It was strictly forbidden to preach to other prisoners. It was understood that whoever was caught doing this received a severe beating. A number of us decided to pay the price for the privilege of preaching, so we accepted their [the communists’] terms. It was a deal; we preached and they beat us. We were happy preaching. They were happy beating us, so everyone was happy.

Richard Wurmbrand, Tortured for Christ

4. Invest in marketing

As a professional marketer, I understand that to gain a return you have to make an initial investment. I’ve worked for a holiday company that would spend over £100,000 in sending out direct mailers to houses, and then receive £500,000 in holiday sales. I currently work with companies that spend thousands of pounds each month advertising on Google through Pay Per Click advertising, because they know the return will far outweigh the investment. Even when I ran my own small design business, I knew that if I spent £100 on A5 leaflets advertising my services, it would only take 1 sale to make that investment worthwhile.

So why is the church so reluctant to invest?

For some Christians ‘marketing’ is a dirty word, not to be associated with evangelism. But what is marketing? At it’s simplest, it’s communicating a message to as many people as possible. Jesus used marketing as he went about his Father’s business. He preached to thousands and encouraged them to tell the people they knew of this good news, of a Messiah born to be the Saviour of the world. He had no technology back then, but this was marketing at it’s simplest.

Today we have many different channels to communicate a message. Most of them require investment before we see the returns. Whether it be billboard advertising in your town, paying for large television screens to be erected on the outside of the church promoting services, Facebook or YouTube advertising (which can now target specific towns or areas) or perhaps just the humble leaflet posted through a door. How many churches have a minibus – a perfect place to put advertisements of the services it provides to the community, or a message of welcome or hope for people to see as it goes past. The local church needs to get with the programme and start communicating it’s message.

Let’s be clear, this is no way replaces the best form of evangelism – one person to another saying “God loves you, he cares for you, come get to know him”. It doesn’t replace prayer and a total reliance on God to do the saving and the calling. It doesn’t replace living a life of integrity and good witness, loving those around us. It is simply a tool to be used to counteract the barrage of secular advertising that is heaped on the world every day. In a world full of models in their underwear on billboards advertising the latest fragrance, wouldn’t it be great to see a different message, one of hope, love and a reminder of the Cross in our town centres. Most churches will only have a small budget for promotion, but churches combined can do mighty things. Come on church leaders, let’s do this.

If the Great Commission is true, our plans are not too big; they are too small.

Patrick Morley

5. Quality trumps quantity

Thankfully, I’ve been a part of some amazing churches and amazing church leaders. And all of these churches have been reasonably small (max 200 people). None of these churches have tried to be something they’re not – they’ve just humbly tried to serve the community that they are in. However there is still an increase in the American-driven thinking that every church should aim to be big and if you’re not achieving that, then you’re not successful.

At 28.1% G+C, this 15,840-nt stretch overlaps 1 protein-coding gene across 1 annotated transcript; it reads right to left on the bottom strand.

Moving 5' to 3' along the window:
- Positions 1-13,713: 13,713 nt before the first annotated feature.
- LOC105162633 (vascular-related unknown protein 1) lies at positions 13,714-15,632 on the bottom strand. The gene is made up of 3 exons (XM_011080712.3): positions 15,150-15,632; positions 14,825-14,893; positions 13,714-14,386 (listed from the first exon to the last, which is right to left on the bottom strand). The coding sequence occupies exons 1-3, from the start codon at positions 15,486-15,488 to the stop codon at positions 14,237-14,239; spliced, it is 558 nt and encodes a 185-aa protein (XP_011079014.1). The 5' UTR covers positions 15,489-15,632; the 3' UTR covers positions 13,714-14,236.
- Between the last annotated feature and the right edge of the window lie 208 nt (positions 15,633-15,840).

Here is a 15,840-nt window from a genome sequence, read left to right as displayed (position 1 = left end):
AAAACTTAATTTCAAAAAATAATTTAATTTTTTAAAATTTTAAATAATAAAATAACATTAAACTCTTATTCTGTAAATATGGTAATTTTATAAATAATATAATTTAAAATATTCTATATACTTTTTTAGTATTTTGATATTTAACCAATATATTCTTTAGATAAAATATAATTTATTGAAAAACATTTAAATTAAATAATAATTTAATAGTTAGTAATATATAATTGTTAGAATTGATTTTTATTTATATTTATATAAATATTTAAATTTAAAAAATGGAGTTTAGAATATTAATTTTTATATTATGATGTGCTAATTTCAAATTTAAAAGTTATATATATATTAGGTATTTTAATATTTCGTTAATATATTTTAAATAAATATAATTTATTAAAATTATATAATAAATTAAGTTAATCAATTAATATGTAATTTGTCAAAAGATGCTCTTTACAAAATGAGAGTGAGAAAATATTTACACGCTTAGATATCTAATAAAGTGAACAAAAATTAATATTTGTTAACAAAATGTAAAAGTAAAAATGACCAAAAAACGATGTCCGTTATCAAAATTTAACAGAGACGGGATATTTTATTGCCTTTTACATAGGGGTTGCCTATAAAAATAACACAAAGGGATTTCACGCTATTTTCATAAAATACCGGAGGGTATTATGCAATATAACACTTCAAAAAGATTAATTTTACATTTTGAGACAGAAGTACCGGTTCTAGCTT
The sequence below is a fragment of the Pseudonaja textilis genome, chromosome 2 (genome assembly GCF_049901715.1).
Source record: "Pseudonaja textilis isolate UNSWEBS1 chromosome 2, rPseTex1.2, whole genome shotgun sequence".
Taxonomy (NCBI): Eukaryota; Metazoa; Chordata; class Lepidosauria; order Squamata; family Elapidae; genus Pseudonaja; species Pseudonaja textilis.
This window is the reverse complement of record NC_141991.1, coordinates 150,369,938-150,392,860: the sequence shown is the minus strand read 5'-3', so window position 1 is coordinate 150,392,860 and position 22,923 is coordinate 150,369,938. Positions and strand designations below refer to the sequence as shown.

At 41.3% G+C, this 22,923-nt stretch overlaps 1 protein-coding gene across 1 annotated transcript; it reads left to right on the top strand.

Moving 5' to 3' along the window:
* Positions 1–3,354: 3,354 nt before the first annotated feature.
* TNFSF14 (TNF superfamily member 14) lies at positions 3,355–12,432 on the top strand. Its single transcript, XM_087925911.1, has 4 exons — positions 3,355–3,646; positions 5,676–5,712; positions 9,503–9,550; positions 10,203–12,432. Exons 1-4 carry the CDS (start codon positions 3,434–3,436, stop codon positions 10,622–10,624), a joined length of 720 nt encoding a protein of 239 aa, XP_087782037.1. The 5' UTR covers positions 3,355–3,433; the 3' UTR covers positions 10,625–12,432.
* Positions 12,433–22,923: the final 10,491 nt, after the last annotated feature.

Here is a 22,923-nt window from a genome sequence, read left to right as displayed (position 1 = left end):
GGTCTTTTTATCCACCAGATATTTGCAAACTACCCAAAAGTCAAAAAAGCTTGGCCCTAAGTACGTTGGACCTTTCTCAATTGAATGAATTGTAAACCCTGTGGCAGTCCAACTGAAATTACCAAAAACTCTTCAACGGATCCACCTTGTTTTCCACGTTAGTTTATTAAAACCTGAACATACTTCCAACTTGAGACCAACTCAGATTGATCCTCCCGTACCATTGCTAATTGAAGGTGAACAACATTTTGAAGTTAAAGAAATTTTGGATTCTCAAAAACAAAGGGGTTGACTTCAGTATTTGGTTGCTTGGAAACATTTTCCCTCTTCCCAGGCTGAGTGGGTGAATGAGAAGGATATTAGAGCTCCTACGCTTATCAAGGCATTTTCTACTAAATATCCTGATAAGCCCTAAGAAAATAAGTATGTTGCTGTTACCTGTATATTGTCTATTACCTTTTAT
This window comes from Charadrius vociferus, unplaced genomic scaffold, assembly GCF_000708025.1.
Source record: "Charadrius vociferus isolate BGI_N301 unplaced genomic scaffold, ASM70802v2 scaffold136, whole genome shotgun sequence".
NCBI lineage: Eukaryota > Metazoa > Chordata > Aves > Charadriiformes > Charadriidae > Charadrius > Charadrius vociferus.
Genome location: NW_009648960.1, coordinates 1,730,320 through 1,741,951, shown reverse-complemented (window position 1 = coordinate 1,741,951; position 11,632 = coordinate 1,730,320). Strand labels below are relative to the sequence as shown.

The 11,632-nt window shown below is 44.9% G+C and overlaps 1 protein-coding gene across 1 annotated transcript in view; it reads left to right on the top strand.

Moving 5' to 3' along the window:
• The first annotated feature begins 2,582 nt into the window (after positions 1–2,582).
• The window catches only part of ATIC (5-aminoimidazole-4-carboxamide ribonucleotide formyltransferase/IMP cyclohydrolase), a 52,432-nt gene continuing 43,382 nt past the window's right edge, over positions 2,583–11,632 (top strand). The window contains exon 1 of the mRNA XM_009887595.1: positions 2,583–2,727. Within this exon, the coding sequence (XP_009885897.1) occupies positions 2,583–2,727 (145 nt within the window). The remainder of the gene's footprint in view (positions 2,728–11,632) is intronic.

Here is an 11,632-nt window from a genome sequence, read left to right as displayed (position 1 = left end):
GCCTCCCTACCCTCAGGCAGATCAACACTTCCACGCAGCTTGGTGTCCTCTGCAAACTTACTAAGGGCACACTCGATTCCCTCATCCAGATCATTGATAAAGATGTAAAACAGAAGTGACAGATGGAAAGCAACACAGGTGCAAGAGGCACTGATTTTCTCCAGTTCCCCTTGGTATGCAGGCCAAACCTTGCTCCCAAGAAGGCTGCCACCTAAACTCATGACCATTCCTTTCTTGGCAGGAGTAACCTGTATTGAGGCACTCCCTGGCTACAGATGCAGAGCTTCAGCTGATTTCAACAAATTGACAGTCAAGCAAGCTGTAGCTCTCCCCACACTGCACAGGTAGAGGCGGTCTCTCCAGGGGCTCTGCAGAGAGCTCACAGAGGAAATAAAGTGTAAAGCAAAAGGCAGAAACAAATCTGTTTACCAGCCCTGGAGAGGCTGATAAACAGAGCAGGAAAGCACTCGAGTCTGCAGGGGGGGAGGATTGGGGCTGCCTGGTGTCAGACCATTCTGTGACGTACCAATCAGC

I can’t remember which book it was that I read, where the author made the point that a man could well start a church in small numbers, grow it to be a huge church, with a large congregation, huge finances and a massive impact in the community – and still could of missed the calling that God had planned for him. How could this be?

We’re not called to create mega-churches. We’re called to make disciples of Christ. How can you possibly make inroads into getting to know someone personally in a church full of thousands. I’ve never wanted to be in a big church. I’ve wanted to be a part of a family. God’s family. I love going to a place where people know me – warts and all – and still love me. I love community. I love spending time with people who have known me for years, put up with me for years, and still take time out to check up on me. Still put that effort in. In return I love serving people who are in the family. I love doing whatever small thing I can, to make the lives of my family better. To make things easier. To being a listening ear when one is needed, or driving someone to the airport when they don’t have transport. It’s what I live for.

When a church gets too large it should split, and plant a new church. So that this unique closeness that I have experienced in churches in my life is not lost, but guarded and valued like a precious jewel. When Paul writes to the churches, he knows their names. He sends good wishes to specific people. How great is that! Let us do the same and not be distracted by size or stature, but be focused on the goal of making disciples of Christ so that we can create community together.

I am reminded of a great quote from a great man:

When I have heard of large congregations gathered together by the music of a fine choir, I have remembered that the same thing is done at the opera house and the music-hall, and I have felt no joy. When we have heard of crowds enchanted by the sublime music of the pealing organ, I have seen in the fact rather a glorification of St. Cecilia than of Jesus Christ. Our Lord trusted in no measure or degree to the charms of music for the establishing his throne. He has not given to his disciples the slightest intimation that they are to employ the attractions of the concert room to promote the kingdom of heaven.

Charles Spurgeon

When we think of these great megachurches, and how many churches try to emulate them through worship music, performance, staging or the likes, let us remember that our call is not to entertain, indulge or entice people into church. A church is no use to anyone if people walk around in it like strangers.

Church is family, church is where Jesus takes centre stage and nothing else matters. That should be the desire of the church in every town, city and nation.